Headaches and Migraines
If you suffer from frequent headaches or migraines you’ll know how debilitating they can be.
They interfere with one’s ability to work and socialise, and can drastically reduce quality of life.
Headaches are one of the most common symptoms experienced by humans. Most people get a headache at some point in their life.
“Normal” headaches tend to come from an identifiable source, for example the headache that might follow alcohol, marijuana, exercise, lack of water, lack of food, pressure (say from tight sunglasses or a hat), and consumption of food additives like MSG.
Recurring headaches include tension headaches, cluster headaches, and migraines. These don’t always have an identifiable trigger, or have triggers that aren’t easily avoidable.
Headache Australia is a branch of the Brain Foundation. They estimate that a massive 36% of men and 42% of women suffer from chronic tension type headaches.
Migraines are severe headaches that last somewhere between 4 and 72 hours, and can come with associated symptoms like nausea and auras (visual disturbances). It’s expected that 10-15% of Australians suffer from migraines with estimated direct and indirect cost of $1 billion per annum.
Medical treatment options
Pain relieving medication can be effective at controlling pain as it arises, however they play little role in preventing the next episode. Symptomatic relief may be all that’s required for one-off “normal” headaches, but if you are getting headaches on a regular basis (a few a week) you should consider pursuing a more preventative approach.
Modern medical prevention tends to be reserved for those with very frequent migraines, or migraines that respond poorly to acute pain medication. This unfortunately leaves everyone else with just acute treatment and little in the way of long term reduction in frequency and intensity of their headaches.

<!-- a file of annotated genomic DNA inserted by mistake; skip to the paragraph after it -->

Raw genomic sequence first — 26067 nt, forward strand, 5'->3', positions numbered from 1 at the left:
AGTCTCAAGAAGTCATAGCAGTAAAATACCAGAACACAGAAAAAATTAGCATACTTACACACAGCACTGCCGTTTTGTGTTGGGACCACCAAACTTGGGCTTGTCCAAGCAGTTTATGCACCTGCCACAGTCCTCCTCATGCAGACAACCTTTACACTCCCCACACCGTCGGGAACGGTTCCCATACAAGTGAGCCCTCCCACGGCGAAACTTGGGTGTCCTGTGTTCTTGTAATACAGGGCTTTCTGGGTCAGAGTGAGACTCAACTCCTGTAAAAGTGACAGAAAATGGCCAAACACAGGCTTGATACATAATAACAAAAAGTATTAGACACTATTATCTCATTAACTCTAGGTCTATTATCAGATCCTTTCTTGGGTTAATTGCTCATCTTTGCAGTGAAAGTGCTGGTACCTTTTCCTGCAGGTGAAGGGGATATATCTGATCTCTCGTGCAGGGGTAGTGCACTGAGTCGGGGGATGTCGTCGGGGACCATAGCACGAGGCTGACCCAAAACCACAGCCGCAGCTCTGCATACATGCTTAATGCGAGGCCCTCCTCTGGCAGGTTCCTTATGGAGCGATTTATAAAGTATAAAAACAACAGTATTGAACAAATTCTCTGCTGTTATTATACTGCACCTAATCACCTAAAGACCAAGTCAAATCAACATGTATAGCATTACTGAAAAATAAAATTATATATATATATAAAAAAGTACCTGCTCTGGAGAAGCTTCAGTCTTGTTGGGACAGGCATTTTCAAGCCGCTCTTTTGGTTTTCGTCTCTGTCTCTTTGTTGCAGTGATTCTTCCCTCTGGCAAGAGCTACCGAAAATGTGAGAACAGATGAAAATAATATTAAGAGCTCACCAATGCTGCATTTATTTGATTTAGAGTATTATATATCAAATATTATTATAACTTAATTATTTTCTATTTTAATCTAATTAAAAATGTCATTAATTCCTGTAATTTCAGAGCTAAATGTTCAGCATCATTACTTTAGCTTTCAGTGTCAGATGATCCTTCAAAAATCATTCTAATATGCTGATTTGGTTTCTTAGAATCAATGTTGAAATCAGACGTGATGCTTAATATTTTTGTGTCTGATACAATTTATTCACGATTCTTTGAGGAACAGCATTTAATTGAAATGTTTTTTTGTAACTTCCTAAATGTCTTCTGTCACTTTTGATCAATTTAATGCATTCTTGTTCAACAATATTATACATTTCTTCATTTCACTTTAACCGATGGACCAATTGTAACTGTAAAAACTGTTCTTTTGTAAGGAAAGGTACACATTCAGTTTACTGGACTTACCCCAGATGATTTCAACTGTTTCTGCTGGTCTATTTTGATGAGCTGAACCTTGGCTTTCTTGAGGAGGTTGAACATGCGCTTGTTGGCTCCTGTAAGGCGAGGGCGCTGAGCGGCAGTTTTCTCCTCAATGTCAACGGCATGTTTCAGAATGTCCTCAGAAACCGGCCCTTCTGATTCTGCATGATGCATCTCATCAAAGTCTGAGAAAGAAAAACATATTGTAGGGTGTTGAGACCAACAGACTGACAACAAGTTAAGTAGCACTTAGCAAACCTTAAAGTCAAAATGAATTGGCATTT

It must also be said that pain medications can come with some heavy side effects such as fatigue, poor mental focus and drowsiness, palpitations, and nausea.
Acupuncture treatment for headaches and migraines The treatment of neurological conditions, particularly pain, is an area in which acupuncturetruly excels.
There is an ever increasing body of quality research showing the effects of acupuncture on headache and migraine frequency and severity. The results of treatment tend to endure once treatment stops, it is well tolerated and side effects if any are minor.
Below is a snap shot of some of that research.
Acupuncture effectively reduces frequency of headaches and migraines
- Study involving 401 patients with chronic headache, predominantly migraine. The treatment
group were given 12 acupuncture treatments over 3 months.
Results: They experienced 22 fewer headache days per year than those who didn’t receive acupuncture. Further, they used 15% less medication, made 25% fewer visits to GPs, and took 15% fewer days off sick.
The authors’ conclusion was “Acupuncture leads to persisting, clinically relevant benefits for primary care patients with chronic headache, particularly migraine.
In this study, those who had received acupuncture still did significantly better than those who didn’t 9 months after completion of treatment.
- Study including 302 patients with migraine headaches. Those receiving acupuncture had 12 treatments over 8 weeks.